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deptfng

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Join date : 2010-11-14
Age : 41
Location : Sacramento

PostSubject: King's Speech   Thu Jan 20, 2011 2:32 pm


The King’s Speech

The film begins in 1925, with the introduction of the radio to England and King George V in power. The film progresses through Britain’s entry into WWII. The film has Colin Firth as King George VI (previously Albert “Bertie”, the Duke of York), Geoffrey Rush as (Dr.) Lionel Logue, and Helena Bonham Carter as Queen Elizabeth. The movie is strictly a drama.

“The King’s Speech” begins with Bertie stuttering and the perception of the royal family’s prince. He is united with Logue, who is an Australian “speech defect” specialist. Elizabeth gets the speech therapy sessions going and makes the effort to help her husband overcome his lifelong speech issues. Logue uses unique methods to allow Bertie to cope with his impediments and apathy for treatment. Bertie’s older brother David is put into power with the death of their father, King George V. David is unable to continue with his royalty due to his affairs with a twice divorced American. He steps down and Bertie takes the title of King George VI. George VI is required to give speeches and war time speeches over the radio. With the realization that Logue is not, in fact, a doctor, there is brief turmoil about what role he should play in the royal family. Logue ends up coaching George and manages to get him through the arduous speeches.

Every actor is performing at 100% of their ability in “The King’s Speech.” There were smaller roles for Winston Churchill, family, and others in this film, but those who were needed came through for a miraculous film. Firth may not be unique in his ability to fill this role, but he does it as well as could be expected. Rush has a smooth sense of humor and humbleness about him with his part. The ladies in the film were more in supporting roles and did phenomenal.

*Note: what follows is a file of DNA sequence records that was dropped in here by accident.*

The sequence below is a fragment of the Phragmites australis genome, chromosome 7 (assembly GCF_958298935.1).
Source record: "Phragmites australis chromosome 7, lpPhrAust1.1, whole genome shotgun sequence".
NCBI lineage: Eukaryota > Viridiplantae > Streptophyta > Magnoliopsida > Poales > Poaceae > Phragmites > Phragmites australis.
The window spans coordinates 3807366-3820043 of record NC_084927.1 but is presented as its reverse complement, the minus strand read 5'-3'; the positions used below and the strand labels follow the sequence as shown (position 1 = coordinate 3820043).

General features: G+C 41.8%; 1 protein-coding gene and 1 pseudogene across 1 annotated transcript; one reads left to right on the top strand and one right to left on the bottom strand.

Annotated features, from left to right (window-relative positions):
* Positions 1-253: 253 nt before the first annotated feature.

Given the world’s affairs in this time-period, the writers were still able to give us plenty of humor. Not just British humor, but comments and actions which made the theatre erupt. The humbleness of Bertie was constant. His responses to and one liners (in response to Logue,) caused viewers to expect anything. There were life lessons along with the speech lessons. Don’t just go for the acting; go for the humor and realistic portrayal of royal and common people.

The theatre was over 80% full at 4:30 on a Sunday, with a majority of the viewers in the 55+ range. We may be tired of the flood of British royalty films, (does American royalty have anything worthy of Hollywood?) but this film’s ability to keep audience members glued to the screen for hours, with no fights, no war, and no love scenes, and no meaningful soundtrack means the writers did something amazing. The pages of notes and worthy details from this film are too much to list. The viewers were glued to the screen for two hours awaiting a nine minute speech! Enough said. This is a film aimed at the adult crowd. If you enjoy The Gathering Storm, Elizabeth, or The Queen, then this film is definitely for you. History buffs? Grab a seat and enjoy. The King’s Speech earns 5 out of 5 Cyclones.

-jeremy brickner
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